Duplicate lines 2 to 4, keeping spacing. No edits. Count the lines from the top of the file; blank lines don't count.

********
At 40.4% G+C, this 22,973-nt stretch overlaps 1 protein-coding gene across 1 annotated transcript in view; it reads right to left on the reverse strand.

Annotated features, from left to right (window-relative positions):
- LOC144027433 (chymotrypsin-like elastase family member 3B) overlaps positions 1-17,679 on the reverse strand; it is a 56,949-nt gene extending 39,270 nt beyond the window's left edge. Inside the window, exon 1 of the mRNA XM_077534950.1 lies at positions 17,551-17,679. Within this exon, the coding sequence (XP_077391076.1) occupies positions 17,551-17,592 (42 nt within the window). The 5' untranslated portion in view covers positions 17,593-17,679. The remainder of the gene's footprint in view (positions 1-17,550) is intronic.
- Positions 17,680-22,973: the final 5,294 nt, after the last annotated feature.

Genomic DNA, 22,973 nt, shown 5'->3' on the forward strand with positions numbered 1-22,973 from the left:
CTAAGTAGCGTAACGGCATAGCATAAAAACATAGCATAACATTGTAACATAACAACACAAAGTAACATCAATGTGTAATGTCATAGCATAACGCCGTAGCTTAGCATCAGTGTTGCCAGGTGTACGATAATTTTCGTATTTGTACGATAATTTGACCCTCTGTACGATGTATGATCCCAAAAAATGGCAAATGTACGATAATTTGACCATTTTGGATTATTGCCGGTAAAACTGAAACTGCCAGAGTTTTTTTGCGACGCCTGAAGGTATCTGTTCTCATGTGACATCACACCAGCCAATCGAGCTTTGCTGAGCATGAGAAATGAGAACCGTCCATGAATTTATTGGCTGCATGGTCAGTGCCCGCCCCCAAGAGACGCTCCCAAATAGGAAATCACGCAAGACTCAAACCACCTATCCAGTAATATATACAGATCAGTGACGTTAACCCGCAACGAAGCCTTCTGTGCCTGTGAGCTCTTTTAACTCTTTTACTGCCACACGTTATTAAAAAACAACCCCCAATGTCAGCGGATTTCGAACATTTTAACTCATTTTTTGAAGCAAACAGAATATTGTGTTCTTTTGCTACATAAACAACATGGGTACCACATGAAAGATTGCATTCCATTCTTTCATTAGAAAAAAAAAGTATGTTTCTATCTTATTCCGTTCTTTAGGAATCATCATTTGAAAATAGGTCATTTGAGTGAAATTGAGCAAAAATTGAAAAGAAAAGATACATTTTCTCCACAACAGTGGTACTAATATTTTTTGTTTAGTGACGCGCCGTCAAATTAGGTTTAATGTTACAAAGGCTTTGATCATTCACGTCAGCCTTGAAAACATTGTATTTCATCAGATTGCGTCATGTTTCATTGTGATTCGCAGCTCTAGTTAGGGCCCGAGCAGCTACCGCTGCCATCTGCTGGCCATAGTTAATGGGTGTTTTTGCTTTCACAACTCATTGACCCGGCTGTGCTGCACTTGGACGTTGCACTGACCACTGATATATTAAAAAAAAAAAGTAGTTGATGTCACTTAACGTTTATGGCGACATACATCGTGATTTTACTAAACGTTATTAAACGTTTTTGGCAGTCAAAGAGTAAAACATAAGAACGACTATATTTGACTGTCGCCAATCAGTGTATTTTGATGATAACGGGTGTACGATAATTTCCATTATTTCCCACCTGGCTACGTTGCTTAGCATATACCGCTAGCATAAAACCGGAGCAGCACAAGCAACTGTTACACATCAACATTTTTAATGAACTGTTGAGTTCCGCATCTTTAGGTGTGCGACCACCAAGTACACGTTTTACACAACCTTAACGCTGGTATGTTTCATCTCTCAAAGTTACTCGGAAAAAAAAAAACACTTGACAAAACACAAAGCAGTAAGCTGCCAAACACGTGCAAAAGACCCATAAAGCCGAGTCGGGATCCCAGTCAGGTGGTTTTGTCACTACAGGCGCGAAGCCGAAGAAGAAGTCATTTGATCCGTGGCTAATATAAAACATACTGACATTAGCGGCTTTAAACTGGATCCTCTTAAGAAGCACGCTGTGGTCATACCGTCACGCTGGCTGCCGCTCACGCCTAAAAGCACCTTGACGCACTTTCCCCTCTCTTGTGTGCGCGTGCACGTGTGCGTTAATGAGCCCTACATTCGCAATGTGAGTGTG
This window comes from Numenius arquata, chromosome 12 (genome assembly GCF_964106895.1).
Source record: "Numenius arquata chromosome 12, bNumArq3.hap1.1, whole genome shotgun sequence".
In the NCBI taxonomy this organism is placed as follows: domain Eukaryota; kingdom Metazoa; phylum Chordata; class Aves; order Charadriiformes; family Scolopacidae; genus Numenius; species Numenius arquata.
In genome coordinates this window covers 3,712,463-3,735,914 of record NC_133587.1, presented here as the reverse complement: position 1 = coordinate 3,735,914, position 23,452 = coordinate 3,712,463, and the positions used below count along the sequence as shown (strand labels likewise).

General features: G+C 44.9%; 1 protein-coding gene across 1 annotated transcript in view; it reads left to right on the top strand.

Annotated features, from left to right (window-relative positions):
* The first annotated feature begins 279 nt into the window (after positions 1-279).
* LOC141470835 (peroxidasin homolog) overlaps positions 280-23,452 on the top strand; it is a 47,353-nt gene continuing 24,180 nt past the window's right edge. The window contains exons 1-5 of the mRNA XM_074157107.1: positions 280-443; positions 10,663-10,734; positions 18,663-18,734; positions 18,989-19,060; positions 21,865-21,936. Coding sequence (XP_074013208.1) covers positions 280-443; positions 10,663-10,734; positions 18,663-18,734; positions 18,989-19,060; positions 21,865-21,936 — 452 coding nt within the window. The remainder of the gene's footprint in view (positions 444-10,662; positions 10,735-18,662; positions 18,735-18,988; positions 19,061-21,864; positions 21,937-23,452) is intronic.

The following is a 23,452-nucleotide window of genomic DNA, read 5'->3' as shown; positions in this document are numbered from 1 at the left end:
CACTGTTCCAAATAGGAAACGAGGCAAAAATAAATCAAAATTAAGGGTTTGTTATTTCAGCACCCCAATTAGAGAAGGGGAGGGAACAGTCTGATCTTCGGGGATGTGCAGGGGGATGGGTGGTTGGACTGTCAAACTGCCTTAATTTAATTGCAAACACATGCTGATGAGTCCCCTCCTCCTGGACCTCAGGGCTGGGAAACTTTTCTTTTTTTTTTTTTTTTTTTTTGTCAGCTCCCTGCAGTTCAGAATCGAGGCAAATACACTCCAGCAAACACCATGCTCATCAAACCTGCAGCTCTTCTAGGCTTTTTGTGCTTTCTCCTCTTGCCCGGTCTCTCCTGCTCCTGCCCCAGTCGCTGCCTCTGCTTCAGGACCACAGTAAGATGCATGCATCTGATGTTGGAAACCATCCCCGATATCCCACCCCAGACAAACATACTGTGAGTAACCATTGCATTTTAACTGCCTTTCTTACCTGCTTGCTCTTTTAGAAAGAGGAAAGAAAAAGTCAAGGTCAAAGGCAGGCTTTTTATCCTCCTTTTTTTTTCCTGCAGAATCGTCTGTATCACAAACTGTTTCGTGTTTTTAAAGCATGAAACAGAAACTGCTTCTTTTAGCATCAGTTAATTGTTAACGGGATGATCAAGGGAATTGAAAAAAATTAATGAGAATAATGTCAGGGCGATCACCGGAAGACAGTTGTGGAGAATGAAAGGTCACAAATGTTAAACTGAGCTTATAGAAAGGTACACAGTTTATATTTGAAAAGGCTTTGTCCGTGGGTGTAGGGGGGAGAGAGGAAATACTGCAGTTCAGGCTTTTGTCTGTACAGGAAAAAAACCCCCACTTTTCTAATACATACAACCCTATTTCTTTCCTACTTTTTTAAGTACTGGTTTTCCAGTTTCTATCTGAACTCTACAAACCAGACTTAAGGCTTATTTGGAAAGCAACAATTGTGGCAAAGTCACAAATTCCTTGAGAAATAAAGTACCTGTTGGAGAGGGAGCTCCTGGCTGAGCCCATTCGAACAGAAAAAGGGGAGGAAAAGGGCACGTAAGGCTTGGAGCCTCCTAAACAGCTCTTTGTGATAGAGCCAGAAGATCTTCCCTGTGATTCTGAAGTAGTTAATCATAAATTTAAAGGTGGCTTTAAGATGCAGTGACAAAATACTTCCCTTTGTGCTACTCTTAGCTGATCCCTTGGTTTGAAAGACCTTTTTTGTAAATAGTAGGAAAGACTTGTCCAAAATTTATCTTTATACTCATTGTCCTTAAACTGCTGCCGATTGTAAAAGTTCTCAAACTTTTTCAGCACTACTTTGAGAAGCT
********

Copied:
Annotated features, from left to right (window-relative positions):
- LOC144027433 (chymotrypsin-like elastase family member 3B) overlaps positions 1-17,679 on the reverse strand; it is a 56,949-nt gene extending 39,270 nt beyond the window's left edge. Inside the window, exon 1 of the mRNA XM_077534950.1 lies at positions 17,551-17,679. Within this exon, the coding sequence (XP_077391076.1) occupies positions 17,551-17,592 (42 nt within the window). The 5' untranslated portion in view covers positions 17,593-17,679. The remainder of the gene's footprint in view (positions 1-17,550) is intronic.
- Positions 17,680-22,973: the final 5,294 nt, after the last annotated feature.